As already reported, a New York resident who tested positive for COVID-19 in Buncombe County is now isolated in her home in Macon County.
Macon Health Director Carmine Rocco said the health department has been in communication with the patient, who is being cooperative and staying at home until she is recovered from the virus. So far, he said her symptoms have been mild and manageable. While he isn't certain of her contact with anyone between Buncombe and Macon County, the patient has said her contact was very limited in Macon and someone else was sent to do some shopping for her while she’s in isolation.
So far in Macon County, Rocco said the health department has administered 32 tests — five have been negative and the remaining tests are pending results. A drive-thru testing/screening center began on Monday at the health department to limit the number of people entering the building.
The health department also has a call center number — 828.349.2517 — for residents to call and receive consultation before deciding whether they need to come to the health department for testing.
“We’re only testing (for COVID-19) if you have a fever of 100.4 or higher and if you’re exhibiting respiratory illness like coughing or shortness of breath and if you test negative for the flu,” he said. “Other medical providers are being asked to use their discretion when recommending people for testing (at the health department).”
Private providers can also administer their own tests using their discretion. Right now the COVID-19 testing involves a nasal swab and a throat swab. Rocco said the Macon health department only has a few testing kits but is expecting another shipment of 30 tests soon.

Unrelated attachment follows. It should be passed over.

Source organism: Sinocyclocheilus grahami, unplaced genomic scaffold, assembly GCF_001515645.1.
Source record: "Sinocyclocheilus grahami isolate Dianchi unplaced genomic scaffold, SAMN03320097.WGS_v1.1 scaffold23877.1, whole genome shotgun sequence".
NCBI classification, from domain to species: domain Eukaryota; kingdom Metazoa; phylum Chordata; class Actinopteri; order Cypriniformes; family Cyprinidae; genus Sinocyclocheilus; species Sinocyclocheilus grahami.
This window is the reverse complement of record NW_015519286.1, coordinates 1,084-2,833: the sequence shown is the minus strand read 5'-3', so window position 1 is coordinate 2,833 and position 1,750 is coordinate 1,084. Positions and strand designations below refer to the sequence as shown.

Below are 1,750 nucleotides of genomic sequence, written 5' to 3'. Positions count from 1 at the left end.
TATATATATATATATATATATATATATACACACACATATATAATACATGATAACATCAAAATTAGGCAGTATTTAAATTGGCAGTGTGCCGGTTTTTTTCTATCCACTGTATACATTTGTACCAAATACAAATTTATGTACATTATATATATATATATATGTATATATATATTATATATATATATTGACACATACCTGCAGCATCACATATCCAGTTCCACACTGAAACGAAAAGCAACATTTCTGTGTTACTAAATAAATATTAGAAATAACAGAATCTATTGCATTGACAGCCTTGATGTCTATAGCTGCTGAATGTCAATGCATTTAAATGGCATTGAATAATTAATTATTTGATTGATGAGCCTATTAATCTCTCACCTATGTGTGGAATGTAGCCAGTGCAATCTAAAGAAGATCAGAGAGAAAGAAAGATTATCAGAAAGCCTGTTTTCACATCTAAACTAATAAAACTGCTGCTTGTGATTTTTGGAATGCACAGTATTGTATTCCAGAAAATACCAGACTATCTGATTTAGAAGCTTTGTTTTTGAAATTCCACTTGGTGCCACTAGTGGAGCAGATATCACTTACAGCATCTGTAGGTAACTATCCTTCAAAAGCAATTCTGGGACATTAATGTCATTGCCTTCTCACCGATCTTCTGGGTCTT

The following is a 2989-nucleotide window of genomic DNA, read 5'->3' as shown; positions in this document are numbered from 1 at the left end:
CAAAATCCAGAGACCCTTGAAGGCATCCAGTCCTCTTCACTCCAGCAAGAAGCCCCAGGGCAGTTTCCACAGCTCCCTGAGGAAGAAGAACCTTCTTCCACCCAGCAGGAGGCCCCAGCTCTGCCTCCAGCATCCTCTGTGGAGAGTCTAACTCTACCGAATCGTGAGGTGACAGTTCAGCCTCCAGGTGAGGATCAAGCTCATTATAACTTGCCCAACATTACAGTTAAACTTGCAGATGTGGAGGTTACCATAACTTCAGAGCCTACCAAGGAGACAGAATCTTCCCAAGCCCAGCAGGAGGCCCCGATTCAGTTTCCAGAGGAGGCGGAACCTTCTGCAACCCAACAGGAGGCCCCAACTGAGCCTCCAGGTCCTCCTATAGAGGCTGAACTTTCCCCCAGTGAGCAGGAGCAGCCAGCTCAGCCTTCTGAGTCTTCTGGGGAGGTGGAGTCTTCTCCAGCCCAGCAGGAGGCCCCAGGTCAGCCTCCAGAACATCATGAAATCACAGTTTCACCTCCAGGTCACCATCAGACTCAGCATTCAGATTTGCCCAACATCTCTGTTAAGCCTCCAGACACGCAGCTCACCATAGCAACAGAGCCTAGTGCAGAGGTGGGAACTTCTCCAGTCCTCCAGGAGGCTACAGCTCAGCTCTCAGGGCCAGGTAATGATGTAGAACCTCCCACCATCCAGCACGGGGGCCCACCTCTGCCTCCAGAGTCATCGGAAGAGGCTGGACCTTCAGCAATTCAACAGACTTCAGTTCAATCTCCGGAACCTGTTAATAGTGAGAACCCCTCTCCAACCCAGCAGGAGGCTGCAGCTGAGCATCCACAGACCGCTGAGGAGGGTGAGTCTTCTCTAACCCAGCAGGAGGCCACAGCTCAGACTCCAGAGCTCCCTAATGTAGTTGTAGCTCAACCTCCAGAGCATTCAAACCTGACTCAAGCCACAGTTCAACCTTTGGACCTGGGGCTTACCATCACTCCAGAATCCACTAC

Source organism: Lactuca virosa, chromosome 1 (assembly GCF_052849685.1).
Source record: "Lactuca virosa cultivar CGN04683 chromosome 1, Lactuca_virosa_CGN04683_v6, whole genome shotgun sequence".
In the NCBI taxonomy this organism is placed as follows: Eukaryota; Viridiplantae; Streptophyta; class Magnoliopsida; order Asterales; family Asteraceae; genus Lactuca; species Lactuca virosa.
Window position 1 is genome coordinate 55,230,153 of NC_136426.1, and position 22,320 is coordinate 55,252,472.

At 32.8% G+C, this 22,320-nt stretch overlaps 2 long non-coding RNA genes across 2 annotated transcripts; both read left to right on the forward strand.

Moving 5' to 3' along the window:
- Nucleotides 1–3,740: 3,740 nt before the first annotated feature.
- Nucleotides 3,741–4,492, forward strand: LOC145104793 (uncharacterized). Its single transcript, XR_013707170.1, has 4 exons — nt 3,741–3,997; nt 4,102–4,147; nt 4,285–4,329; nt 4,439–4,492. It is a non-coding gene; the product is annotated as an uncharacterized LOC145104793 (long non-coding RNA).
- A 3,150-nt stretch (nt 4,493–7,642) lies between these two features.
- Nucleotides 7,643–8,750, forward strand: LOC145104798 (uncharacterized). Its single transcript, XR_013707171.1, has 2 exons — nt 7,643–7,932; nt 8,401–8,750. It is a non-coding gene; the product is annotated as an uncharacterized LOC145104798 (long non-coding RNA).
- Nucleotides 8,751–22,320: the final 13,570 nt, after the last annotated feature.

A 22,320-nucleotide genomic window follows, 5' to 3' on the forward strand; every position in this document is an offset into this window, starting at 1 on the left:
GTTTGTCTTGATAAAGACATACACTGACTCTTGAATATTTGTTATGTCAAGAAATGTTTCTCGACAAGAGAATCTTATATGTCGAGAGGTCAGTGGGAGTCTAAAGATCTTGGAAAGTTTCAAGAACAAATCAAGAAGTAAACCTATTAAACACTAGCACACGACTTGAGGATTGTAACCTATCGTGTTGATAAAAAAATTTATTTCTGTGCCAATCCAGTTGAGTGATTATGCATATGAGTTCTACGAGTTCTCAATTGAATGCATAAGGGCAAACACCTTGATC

“This is a historic event and it could last for several months. We want to look back and be proud of how we’ve reacted to it,” he said.
Sheriff Robbie Holland said his staff was working to reduce its detention center population to make things more manageable. Last week Macon had over 100 inmates and as of Tuesday the number was down to 90. Since the jail only holds 75 people, 15 inmates are being housed in other facilities.
“A few were able to make bond for minor offenses… five had bond modifications and one case was dismissed,” he said.
As for rumors and reports that the court system had come to a halt, Holland said that wasn’t true.
“Courts are in process. We’re still conducting court procedures, especially for those incarcerated — they still have a right to due process. We’re still doing bond hearings, probable cause hearings, domestic violence cases,” he said.
The jail is working on setting up more teleconference capabilities to allow inmates to still have visitation with family and to appear before judges without having to be transported to the courthouse.
After hearing from department heads, Commissioner Chairman Jim Tate said he finds solace in the fact that Macon County has a healthy fund balance, which is set aside in case of emergencies.
“We have six months of expenses set aside,” he said. “My fear is that our budgets could get blown due to unexpected expenditures and there’s also a good chance projected revenues aren't going to be met for obvious reasons.”